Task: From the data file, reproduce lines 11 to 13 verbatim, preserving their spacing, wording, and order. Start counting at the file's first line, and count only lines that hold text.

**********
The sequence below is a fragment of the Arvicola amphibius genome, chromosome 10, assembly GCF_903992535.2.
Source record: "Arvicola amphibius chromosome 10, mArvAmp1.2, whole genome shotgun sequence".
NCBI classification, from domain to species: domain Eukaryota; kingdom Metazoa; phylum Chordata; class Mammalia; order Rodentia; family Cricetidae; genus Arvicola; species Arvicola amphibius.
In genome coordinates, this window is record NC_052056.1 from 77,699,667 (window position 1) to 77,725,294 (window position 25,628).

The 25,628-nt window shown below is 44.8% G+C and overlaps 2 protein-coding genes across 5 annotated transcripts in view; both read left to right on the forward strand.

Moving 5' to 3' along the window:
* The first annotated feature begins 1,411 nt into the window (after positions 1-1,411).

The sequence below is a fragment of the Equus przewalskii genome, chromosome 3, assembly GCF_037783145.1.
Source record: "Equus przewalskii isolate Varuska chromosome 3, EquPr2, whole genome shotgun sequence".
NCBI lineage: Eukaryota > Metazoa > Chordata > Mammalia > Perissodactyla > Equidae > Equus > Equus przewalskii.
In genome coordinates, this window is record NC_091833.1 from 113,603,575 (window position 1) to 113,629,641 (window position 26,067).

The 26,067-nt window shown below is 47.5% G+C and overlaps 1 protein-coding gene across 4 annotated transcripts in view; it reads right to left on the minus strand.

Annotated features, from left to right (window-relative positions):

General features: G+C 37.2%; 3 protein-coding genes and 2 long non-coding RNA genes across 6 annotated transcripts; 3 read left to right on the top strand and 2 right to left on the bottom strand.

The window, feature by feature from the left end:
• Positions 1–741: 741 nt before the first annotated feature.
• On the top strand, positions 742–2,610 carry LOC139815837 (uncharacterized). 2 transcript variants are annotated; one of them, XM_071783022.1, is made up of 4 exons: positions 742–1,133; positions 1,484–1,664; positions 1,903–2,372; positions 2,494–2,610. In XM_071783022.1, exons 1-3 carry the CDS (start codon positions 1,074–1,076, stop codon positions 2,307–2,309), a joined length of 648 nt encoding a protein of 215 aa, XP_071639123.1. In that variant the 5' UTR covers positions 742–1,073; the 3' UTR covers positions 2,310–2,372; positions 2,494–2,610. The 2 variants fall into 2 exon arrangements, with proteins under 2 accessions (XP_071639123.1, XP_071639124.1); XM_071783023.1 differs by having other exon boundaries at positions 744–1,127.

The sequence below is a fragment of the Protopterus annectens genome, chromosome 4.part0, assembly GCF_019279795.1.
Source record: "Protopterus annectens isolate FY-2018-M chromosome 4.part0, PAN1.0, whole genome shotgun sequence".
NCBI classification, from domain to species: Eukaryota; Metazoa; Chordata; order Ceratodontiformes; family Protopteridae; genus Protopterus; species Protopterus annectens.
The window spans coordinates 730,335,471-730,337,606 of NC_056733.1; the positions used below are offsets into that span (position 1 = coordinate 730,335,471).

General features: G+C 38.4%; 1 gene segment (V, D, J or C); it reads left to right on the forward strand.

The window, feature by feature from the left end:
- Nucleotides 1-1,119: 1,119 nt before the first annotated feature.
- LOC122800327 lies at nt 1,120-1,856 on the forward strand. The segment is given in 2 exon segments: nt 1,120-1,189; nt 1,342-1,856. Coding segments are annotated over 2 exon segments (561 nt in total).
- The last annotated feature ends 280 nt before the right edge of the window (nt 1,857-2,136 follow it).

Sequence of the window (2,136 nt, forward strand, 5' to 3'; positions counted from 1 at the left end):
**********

In genome coordinates, this window is record NC_091833.1 from 113,603,575 (window position 1) to 113,629,641 (window position 26,067).

The 26,067-nt window shown below is 47.5% G+C and overlaps 1 protein-coding gene across 4 annotated transcripts in view; it reads right to left on the minus strand.

Annotated features, from left to right (window-relative positions):